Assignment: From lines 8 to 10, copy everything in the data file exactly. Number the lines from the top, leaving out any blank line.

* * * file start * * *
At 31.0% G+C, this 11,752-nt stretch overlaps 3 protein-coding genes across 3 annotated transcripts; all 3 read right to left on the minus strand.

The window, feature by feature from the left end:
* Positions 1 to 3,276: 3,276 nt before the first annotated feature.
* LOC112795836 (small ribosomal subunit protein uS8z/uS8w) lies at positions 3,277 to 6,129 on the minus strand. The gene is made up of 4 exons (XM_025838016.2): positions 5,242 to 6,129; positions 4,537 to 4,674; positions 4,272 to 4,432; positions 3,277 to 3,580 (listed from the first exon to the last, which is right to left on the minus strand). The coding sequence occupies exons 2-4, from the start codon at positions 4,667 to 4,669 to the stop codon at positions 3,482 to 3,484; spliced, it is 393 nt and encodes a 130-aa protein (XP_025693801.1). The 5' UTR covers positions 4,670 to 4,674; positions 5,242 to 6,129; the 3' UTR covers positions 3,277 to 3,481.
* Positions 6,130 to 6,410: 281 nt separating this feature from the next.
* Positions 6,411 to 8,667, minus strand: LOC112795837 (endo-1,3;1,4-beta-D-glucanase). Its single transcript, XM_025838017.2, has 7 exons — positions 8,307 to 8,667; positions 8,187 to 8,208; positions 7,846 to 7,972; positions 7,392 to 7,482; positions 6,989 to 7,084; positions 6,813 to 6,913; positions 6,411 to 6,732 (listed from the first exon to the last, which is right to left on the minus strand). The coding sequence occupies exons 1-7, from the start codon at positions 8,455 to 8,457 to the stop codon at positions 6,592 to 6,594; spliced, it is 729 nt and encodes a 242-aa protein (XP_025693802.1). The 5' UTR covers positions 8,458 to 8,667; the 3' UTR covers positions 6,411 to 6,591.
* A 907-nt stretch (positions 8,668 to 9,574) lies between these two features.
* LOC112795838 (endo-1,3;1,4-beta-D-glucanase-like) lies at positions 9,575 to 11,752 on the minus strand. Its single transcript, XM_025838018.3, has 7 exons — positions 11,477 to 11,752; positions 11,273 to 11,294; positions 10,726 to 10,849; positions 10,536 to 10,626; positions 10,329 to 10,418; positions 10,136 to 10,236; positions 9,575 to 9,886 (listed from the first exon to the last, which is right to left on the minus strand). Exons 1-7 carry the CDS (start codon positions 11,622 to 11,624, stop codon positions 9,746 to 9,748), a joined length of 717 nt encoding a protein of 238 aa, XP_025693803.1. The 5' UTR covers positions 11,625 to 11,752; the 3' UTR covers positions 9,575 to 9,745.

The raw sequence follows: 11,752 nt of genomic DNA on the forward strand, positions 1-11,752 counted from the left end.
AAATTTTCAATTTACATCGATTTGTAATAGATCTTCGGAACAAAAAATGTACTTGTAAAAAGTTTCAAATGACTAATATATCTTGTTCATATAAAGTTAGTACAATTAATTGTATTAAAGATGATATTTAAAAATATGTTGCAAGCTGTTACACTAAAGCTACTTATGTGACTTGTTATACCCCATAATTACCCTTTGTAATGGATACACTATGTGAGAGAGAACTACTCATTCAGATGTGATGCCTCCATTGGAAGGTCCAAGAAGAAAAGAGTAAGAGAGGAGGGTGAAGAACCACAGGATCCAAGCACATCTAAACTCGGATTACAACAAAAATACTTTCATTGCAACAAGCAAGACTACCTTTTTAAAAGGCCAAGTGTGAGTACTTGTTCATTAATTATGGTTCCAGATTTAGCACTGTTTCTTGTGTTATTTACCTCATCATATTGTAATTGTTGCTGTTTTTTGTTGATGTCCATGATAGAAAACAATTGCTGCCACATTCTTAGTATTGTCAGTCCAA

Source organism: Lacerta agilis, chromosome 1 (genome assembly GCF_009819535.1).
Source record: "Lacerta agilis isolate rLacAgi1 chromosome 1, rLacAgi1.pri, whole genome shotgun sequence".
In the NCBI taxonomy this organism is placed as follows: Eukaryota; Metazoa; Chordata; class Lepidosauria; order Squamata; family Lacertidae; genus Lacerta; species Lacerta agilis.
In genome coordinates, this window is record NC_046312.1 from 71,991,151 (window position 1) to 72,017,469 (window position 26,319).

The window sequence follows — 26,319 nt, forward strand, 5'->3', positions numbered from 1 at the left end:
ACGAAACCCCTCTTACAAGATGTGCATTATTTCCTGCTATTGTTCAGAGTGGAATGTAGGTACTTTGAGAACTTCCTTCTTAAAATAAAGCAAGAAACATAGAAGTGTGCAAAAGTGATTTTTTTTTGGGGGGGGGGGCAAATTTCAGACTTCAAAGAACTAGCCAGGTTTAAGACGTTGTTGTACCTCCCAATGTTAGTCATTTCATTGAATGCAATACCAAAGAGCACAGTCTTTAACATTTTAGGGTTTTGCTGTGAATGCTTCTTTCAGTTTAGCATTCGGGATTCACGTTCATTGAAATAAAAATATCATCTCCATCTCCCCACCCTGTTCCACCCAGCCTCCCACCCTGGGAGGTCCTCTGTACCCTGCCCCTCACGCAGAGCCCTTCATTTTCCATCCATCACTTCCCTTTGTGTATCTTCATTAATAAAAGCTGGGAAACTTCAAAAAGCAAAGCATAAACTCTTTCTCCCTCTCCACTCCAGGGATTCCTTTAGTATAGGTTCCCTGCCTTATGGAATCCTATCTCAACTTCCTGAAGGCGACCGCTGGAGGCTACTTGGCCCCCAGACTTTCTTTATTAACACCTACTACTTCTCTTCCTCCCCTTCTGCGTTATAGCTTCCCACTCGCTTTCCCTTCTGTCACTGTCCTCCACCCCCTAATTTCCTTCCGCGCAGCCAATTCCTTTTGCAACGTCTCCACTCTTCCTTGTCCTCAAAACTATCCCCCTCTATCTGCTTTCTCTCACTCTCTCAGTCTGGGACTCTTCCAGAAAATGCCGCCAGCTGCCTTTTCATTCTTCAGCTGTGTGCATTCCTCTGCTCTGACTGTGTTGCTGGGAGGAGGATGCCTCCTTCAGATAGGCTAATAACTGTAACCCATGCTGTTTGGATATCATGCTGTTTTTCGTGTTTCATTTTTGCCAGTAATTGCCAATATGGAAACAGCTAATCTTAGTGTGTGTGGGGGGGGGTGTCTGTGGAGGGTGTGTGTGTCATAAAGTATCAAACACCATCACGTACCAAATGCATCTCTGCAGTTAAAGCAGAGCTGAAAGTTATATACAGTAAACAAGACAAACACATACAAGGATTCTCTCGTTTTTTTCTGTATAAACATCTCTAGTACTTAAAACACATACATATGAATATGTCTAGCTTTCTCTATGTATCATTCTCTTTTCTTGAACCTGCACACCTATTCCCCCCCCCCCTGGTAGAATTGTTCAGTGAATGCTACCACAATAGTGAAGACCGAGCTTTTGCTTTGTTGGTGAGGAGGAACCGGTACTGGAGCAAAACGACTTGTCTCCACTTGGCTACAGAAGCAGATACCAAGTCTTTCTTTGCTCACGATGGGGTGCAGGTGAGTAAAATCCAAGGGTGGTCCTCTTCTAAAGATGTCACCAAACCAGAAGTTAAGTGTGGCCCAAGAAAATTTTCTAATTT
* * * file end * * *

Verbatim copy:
* LOC112795838 (endo-1,3;1,4-beta-D-glucanase-like) lies at positions 9,575 to 11,752 on the minus strand. Its single transcript, XM_025838018.3, has 7 exons — positions 11,477 to 11,752; positions 11,273 to 11,294; positions 10,726 to 10,849; positions 10,536 to 10,626; positions 10,329 to 10,418; positions 10,136 to 10,236; positions 9,575 to 9,886 (listed from the first exon to the last, which is right to left on the minus strand). Exons 1-7 carry the CDS (start codon positions 11,622 to 11,624, stop codon positions 9,746 to 9,748), a joined length of 717 nt encoding a protein of 238 aa, XP_025693803.1. The 5' UTR covers positions 11,625 to 11,752; the 3' UTR covers positions 9,575 to 9,745.

The raw sequence follows: 11,752 nt of genomic DNA on the forward strand, positions 1-11,752 counted from the left end.
AAATTTTCAATTTACATCGATTTGTAATAGATCTTCGGAACAAAAAATGTACTTGTAAAAAGTTTCAAATGACTAATATATCTTGTTCATATAAAGTTAGTACAATTAATTGTATTAAAGATGATATTTAAAAATATGTTGCAAGCTGTTACACTAAAGCTACTTATGTGACTTGTTATACCCCATAATTACCCTTTGTAATGGATACACTATGTGAGAGAGAACTACTCATTCAGATGTGATGCCTCCATTGGAAGGTCCAAGAAGAAAAGAGTAAGAGAGGAGGGTGAAGAACCACAGGATCCAAGCACATCTAAACTCGGATTACAACAAAAATACTTTCATTGCAACAAGCAAGACTACCTTTTTAAAAGGCCAAGTGTGAGTACTTGTTCATTAATTATGGTTCCAGATTTAGCACTGTTTCTTGTGTTATTTACCTCATCATATTGTAATTGTTGCTGTTTTTTGTTGATGTCCATGATAGAAAACAATTGCTGCCACATTCTTAGTATTGTCAGTCCAA